Support #1 - this is a no-brainer. #1 is agnostic and widely accepted, #2 is a minority interpretation. — Cheers, Steelpillow (Talk) 21:47, 17 February 2015 (UTC)
No, #1 is not agnostic. It mainly follows the many-worlds interpretation. #2 just describes the physical setup, without invoking any quantum mechanics or interpretation. Roger (talk) 00:01, 19 February 2015 (UTC)
Can you explain why it's preferred not to invoke quantum mechanics when describing a thought experiment about quantum mechanics? This is like describing the Michelson–Morley experiment without mentioning the aether, and instead just saying that two light beams were found to behave the same despite being perpendicular. It's not a helpful introduction; the experiment seems irrelevant and uninteresting. -Jordgette [talk] 02:26, 19 February 2015 (UTC)
Invode QM all you want, but do it correctly. Some interpretations say that the cat is both alive and dead. Some do not. To just make a blanket statement that the cat is alive and dead is wrong. Roger (talk) 03:18, 19 February 2015 (UTC)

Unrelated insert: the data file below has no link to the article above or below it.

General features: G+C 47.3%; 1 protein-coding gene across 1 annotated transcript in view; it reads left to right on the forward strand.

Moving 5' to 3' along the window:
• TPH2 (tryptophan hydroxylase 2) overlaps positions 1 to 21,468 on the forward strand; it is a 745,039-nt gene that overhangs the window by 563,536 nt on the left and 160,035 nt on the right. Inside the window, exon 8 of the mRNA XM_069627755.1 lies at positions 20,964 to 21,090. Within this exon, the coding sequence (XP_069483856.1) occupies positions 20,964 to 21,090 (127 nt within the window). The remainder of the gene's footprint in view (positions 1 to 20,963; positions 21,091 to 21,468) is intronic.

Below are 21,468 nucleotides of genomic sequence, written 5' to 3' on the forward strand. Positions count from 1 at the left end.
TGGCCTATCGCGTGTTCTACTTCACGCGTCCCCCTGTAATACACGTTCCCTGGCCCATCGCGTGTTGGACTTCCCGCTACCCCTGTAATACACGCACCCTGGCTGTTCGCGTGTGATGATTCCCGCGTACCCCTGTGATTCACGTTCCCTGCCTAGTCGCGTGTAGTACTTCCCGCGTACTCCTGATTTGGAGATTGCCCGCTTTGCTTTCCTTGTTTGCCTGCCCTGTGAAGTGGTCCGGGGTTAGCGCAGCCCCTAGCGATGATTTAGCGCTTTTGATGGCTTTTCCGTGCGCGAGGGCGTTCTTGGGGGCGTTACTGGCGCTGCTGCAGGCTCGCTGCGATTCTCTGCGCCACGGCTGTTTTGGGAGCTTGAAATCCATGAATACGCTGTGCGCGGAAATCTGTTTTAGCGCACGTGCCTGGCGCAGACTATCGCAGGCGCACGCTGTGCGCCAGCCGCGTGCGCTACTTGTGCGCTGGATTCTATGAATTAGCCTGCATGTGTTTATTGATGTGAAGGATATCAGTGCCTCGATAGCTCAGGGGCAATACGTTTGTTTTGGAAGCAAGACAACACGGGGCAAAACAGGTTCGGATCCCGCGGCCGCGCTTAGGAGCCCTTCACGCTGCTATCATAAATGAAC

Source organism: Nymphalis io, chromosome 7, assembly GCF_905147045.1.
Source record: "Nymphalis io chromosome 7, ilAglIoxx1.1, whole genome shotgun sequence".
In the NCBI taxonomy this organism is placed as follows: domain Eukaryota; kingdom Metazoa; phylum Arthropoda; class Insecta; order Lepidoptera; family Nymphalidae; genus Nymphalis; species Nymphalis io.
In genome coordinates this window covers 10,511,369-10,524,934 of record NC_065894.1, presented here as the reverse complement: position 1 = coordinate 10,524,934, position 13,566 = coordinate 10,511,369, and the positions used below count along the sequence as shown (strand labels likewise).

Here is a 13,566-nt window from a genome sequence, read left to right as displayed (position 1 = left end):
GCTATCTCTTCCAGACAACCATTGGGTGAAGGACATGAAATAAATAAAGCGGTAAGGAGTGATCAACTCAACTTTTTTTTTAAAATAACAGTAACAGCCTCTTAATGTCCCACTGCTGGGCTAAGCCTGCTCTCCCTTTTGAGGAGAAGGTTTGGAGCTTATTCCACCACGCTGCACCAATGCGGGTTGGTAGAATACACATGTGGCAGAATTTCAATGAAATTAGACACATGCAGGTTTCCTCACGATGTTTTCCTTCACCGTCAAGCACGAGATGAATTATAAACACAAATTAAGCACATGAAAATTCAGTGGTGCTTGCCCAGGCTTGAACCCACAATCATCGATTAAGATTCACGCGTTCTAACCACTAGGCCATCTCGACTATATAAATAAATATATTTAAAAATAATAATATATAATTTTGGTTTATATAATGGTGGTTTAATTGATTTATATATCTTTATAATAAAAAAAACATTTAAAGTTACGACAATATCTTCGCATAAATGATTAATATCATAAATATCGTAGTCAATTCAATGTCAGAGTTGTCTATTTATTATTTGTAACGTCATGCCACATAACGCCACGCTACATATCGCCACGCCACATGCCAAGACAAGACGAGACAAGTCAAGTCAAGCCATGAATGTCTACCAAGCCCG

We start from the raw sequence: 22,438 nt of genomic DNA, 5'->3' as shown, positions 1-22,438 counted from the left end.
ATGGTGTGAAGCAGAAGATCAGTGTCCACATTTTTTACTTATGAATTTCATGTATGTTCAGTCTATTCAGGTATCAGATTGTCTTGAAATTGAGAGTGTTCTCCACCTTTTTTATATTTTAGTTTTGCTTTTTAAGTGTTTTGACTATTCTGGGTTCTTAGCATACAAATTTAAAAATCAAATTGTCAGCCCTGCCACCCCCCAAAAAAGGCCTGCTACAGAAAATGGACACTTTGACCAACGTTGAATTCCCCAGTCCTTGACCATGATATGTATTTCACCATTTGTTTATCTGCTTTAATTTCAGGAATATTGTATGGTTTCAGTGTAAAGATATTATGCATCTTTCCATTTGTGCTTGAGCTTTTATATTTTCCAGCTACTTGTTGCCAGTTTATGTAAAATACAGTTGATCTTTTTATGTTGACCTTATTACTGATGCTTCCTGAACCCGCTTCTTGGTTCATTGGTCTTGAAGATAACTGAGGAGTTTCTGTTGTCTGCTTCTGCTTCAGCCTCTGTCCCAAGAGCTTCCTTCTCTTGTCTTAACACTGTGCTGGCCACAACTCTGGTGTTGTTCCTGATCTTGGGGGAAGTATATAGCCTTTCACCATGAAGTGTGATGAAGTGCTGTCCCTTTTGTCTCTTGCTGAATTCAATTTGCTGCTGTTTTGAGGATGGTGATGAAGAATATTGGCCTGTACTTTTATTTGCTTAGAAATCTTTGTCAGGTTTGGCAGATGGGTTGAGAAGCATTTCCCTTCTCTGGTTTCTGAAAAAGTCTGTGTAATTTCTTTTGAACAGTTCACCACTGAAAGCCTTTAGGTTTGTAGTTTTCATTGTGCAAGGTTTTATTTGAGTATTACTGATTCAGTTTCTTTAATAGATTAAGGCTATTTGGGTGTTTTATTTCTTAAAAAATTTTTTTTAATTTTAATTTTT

According to the thought experiment, the cat is alive and dead. This can either be absurd or literal, depending on one's interpretation, but SC is about the cat being alive and dead. I'm sorry but you'll never win that particular argument. -Jordgette [talk] 04:28, 19 February 2015 (UTC)
No, that is not right. Just read Schrodinger. He said: "The psi-function of the entire system would express this by having in it the living and dead cat (pardon the expression) mixed or smeared out in equal parts." He did not say that the scenario presents a cat which may be simultaneously both alive and dead. Roger (talk) 23:01, 19 February 2015 (UTC)
So why then does he describe that scenario as being "quite ridiculous"? What do you suppose he actually meant when he said the system's wave function would be smeared out into equal parts containing "the living and dead cat"? -Jordgette [talk] 00:53, 20 February 2015 (UTC)